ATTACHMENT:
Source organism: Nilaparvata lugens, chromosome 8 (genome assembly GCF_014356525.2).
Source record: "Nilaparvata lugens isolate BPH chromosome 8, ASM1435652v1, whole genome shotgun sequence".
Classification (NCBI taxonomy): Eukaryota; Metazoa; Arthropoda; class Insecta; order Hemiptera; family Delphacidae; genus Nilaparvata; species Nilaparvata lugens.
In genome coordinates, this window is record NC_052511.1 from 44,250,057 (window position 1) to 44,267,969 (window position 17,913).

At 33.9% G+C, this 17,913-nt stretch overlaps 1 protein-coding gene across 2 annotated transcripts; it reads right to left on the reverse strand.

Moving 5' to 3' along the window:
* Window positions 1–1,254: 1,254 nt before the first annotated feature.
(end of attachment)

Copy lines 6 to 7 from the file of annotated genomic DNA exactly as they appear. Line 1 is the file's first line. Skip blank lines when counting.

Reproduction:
Moving 5' to 3' along the window:
* Window positions 1–1,254: 1,254 nt before the first annotated feature.